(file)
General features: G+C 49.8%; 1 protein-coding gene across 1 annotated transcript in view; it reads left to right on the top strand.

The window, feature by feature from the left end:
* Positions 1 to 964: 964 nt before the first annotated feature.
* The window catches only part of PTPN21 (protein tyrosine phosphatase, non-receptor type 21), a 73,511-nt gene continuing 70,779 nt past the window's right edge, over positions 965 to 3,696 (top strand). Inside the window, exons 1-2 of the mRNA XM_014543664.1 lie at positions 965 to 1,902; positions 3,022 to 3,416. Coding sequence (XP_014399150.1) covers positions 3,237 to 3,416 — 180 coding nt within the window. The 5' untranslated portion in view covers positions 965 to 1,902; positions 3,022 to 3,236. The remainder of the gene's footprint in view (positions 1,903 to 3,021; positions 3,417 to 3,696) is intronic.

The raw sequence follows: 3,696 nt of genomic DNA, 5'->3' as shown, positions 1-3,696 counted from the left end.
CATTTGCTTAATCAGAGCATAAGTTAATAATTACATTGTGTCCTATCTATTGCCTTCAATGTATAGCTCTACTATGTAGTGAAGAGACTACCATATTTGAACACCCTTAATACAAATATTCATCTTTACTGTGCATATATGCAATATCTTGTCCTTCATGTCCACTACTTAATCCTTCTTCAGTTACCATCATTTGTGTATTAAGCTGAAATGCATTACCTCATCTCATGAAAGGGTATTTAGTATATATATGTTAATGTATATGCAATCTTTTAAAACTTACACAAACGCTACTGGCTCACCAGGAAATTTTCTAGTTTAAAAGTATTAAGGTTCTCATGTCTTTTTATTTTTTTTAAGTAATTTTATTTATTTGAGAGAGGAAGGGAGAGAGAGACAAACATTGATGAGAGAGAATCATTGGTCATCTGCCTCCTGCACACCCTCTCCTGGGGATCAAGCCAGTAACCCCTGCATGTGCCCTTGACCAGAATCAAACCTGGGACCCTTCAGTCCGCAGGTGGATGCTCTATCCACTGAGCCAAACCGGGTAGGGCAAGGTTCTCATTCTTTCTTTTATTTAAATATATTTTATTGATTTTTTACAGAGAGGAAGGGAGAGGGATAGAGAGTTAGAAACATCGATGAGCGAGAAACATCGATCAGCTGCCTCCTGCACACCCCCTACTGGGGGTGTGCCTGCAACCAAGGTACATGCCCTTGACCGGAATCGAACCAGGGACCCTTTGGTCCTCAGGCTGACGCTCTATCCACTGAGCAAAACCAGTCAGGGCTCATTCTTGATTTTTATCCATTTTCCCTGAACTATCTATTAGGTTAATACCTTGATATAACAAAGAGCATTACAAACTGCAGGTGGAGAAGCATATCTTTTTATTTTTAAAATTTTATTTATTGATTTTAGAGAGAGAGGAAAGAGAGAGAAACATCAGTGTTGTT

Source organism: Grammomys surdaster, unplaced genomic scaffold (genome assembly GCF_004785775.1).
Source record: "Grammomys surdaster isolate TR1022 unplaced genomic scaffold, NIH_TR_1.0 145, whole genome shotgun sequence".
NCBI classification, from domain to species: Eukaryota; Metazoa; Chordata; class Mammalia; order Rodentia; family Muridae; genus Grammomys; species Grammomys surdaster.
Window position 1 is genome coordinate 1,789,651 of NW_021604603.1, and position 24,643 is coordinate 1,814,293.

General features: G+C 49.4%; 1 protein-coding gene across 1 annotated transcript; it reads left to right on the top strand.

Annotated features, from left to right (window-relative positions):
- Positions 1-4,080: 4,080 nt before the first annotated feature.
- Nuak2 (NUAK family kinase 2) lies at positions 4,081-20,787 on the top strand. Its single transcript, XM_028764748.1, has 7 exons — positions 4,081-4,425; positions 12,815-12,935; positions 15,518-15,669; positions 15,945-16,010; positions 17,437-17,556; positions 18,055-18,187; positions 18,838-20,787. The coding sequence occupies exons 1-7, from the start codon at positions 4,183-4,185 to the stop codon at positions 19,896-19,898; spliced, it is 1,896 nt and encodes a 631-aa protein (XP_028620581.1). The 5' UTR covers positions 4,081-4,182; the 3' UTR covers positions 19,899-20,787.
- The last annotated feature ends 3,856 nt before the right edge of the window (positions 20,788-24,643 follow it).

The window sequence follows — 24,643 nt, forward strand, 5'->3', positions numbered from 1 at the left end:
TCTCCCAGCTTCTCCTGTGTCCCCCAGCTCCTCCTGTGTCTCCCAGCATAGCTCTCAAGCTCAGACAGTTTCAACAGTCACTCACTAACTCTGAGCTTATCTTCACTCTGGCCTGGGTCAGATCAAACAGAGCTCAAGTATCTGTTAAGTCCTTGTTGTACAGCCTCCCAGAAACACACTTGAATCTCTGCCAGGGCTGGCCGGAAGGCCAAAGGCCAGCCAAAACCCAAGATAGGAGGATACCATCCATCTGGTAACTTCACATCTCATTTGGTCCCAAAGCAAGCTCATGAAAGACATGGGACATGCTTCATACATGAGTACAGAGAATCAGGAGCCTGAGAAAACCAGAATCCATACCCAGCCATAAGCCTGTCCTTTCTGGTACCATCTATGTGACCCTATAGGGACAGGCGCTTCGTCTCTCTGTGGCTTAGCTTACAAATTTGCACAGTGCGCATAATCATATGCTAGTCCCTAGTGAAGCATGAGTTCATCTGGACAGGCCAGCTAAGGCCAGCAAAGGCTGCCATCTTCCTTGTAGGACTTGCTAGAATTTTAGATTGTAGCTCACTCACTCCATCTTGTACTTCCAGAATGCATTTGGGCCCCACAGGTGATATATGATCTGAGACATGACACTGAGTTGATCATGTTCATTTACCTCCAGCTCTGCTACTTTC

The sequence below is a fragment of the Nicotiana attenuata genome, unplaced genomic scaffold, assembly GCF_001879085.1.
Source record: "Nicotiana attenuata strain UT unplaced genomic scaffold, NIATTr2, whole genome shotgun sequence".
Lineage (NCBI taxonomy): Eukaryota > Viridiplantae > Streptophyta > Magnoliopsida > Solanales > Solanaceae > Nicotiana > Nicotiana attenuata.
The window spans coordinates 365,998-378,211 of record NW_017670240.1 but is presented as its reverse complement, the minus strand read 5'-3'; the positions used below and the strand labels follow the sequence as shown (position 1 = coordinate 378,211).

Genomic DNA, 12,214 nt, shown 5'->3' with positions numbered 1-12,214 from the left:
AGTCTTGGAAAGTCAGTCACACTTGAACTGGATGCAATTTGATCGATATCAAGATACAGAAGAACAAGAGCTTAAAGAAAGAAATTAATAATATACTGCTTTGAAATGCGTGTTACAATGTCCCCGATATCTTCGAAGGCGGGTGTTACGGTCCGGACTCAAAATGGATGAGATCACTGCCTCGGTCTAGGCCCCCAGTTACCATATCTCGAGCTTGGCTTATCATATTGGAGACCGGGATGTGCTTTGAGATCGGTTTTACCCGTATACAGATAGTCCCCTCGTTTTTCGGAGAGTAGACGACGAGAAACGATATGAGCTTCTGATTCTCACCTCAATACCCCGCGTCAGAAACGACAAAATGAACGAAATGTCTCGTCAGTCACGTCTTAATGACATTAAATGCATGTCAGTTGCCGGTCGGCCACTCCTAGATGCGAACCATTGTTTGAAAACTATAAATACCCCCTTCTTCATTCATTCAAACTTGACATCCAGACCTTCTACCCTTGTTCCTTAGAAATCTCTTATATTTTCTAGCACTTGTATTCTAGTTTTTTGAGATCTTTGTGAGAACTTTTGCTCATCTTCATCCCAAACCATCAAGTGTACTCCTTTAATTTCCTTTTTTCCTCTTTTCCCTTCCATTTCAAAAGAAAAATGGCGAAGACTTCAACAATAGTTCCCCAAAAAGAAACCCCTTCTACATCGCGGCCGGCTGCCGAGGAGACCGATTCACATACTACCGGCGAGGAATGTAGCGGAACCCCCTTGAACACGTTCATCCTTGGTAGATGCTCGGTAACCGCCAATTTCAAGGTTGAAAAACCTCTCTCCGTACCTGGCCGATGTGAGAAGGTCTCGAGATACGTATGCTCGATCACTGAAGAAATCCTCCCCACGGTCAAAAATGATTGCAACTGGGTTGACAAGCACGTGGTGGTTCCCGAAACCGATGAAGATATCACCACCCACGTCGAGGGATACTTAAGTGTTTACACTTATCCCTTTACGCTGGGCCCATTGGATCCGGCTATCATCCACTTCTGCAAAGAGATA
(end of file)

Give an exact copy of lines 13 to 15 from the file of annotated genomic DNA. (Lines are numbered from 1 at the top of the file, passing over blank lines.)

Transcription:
- Positions 1-4,080: 4,080 nt before the first annotated feature.
- Nuak2 (NUAK family kinase 2) lies at positions 4,081-20,787 on the top strand. Its single transcript, XM_028764748.1, has 7 exons — positions 4,081-4,425; positions 12,815-12,935; positions 15,518-15,669; positions 15,945-16,010; positions 17,437-17,556; positions 18,055-18,187; positions 18,838-20,787. The coding sequence occupies exons 1-7, from the start codon at positions 4,183-4,185 to the stop codon at positions 19,896-19,898; spliced, it is 1,896 nt and encodes a 631-aa protein (XP_028620581.1). The 5' UTR covers positions 4,081-4,182; the 3' UTR covers positions 19,899-20,787.
- The last annotated feature ends 3,856 nt before the right edge of the window (positions 20,788-24,643 follow it).